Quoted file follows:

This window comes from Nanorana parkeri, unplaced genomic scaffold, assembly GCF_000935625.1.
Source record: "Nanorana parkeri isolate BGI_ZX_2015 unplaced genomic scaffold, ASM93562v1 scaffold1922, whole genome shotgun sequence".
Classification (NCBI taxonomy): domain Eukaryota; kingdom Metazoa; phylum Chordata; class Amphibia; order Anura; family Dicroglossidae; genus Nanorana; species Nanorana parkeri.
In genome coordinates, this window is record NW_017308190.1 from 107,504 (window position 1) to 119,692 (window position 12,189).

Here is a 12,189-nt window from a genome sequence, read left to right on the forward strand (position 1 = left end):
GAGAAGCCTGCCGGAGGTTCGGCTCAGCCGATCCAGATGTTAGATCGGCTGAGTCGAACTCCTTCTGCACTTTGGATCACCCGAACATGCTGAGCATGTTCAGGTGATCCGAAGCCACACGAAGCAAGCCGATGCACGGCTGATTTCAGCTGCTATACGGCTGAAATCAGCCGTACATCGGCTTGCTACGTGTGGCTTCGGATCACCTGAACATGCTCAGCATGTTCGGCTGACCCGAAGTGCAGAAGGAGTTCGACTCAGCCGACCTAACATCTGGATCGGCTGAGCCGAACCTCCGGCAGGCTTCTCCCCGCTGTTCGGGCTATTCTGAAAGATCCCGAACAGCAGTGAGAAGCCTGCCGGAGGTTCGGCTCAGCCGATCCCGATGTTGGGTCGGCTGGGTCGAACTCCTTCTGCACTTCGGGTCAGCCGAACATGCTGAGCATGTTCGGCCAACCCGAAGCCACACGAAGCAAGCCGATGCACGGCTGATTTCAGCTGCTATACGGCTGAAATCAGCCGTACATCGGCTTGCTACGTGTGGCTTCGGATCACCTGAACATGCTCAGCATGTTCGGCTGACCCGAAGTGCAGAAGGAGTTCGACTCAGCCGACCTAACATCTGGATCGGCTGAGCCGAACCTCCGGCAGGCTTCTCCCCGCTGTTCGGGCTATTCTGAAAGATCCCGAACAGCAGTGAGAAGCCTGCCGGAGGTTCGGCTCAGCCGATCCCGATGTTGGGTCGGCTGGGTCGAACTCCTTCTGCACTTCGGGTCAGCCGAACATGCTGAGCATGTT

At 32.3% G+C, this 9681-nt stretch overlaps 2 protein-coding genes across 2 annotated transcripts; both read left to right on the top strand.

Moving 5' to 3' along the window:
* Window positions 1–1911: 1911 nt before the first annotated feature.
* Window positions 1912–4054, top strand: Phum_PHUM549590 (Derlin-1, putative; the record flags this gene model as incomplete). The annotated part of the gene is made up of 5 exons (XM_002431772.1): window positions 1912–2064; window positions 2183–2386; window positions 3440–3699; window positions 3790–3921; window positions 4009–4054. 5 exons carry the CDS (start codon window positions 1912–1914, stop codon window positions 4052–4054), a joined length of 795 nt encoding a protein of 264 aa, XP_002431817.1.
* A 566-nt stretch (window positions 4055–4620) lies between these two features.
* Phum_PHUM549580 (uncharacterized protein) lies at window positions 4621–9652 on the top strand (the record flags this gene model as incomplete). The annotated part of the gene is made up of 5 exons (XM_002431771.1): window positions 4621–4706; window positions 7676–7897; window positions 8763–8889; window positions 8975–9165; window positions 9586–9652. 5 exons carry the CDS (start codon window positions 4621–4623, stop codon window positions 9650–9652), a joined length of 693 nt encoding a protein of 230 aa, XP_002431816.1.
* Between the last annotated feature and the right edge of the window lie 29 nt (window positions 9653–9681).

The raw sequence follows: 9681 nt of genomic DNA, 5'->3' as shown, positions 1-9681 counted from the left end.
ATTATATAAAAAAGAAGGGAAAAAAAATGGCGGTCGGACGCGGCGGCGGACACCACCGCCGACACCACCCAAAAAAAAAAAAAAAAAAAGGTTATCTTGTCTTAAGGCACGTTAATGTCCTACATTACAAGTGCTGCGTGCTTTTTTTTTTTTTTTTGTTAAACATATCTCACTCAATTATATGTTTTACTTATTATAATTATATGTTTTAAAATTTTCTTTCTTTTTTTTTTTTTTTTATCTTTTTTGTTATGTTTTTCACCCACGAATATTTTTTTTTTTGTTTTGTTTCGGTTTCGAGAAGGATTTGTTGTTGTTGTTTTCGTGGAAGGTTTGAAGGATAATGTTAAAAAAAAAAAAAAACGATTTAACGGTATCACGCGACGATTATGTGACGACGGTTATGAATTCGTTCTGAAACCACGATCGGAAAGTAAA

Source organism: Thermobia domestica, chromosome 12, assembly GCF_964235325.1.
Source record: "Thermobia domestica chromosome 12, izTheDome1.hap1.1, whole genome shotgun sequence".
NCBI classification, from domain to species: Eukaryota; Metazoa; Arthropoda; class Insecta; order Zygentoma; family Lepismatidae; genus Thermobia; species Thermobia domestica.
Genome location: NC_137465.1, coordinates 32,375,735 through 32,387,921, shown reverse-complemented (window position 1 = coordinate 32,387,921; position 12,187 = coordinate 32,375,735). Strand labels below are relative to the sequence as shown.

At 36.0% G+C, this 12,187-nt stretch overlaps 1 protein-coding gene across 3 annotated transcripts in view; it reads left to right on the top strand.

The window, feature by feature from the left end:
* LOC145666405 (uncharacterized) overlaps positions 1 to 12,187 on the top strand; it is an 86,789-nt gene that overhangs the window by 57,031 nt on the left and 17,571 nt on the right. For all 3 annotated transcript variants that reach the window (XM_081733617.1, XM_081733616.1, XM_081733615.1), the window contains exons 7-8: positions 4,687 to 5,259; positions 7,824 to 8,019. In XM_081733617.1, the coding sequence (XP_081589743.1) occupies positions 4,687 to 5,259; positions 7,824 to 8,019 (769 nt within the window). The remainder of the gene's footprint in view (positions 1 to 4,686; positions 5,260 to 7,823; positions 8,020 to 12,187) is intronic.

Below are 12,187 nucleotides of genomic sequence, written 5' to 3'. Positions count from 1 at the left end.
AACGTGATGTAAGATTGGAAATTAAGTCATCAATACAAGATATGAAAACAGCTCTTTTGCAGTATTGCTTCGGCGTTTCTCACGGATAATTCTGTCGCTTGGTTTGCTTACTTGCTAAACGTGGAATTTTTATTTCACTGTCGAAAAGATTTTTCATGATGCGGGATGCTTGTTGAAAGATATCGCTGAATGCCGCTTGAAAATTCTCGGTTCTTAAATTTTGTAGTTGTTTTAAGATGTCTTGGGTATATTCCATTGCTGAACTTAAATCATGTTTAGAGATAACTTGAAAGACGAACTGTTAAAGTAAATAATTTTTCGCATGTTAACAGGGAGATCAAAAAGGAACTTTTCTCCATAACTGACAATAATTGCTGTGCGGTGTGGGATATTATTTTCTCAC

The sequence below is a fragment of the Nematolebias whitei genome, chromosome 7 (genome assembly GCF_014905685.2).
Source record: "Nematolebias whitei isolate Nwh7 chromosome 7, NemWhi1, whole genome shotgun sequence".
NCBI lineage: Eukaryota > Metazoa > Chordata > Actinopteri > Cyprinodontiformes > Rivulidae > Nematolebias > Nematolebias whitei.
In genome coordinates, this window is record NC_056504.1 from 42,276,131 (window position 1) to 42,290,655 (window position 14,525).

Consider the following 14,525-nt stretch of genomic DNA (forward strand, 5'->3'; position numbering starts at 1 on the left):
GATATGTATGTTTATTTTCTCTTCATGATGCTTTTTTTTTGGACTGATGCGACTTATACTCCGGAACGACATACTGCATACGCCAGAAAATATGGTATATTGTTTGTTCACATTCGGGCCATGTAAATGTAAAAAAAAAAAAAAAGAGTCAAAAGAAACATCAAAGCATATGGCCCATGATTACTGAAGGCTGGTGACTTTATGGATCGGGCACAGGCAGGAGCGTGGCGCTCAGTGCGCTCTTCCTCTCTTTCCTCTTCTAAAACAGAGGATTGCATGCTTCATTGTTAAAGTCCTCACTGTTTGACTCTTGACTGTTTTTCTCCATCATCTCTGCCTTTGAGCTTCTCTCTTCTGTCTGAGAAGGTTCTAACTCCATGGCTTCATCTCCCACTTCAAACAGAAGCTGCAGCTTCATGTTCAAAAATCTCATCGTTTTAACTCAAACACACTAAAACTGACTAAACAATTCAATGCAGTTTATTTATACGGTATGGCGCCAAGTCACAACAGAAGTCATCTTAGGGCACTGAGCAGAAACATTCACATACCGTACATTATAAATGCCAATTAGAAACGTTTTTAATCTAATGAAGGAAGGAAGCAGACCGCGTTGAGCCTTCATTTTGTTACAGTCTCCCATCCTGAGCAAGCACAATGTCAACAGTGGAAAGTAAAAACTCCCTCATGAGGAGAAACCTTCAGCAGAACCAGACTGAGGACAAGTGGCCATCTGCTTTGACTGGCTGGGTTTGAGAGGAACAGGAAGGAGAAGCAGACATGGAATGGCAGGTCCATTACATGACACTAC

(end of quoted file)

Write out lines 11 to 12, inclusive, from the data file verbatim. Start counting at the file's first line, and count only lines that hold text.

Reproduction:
* A 566-nt stretch (window positions 4055–4620) lies between these two features.
* Phum_PHUM549580 (uncharacterized protein) lies at window positions 4621–9652 on the top strand (the record flags this gene model as incomplete). The annotated part of the gene is made up of 5 exons (XM_002431771.1): window positions 4621–4706; window positions 7676–7897; window positions 8763–8889; window positions 8975–9165; window positions 9586–9652. 5 exons carry the CDS (start codon window positions 4621–4623, stop codon window positions 9650–9652), a joined length of 693 nt encoding a protein of 230 aa, XP_002431816.1.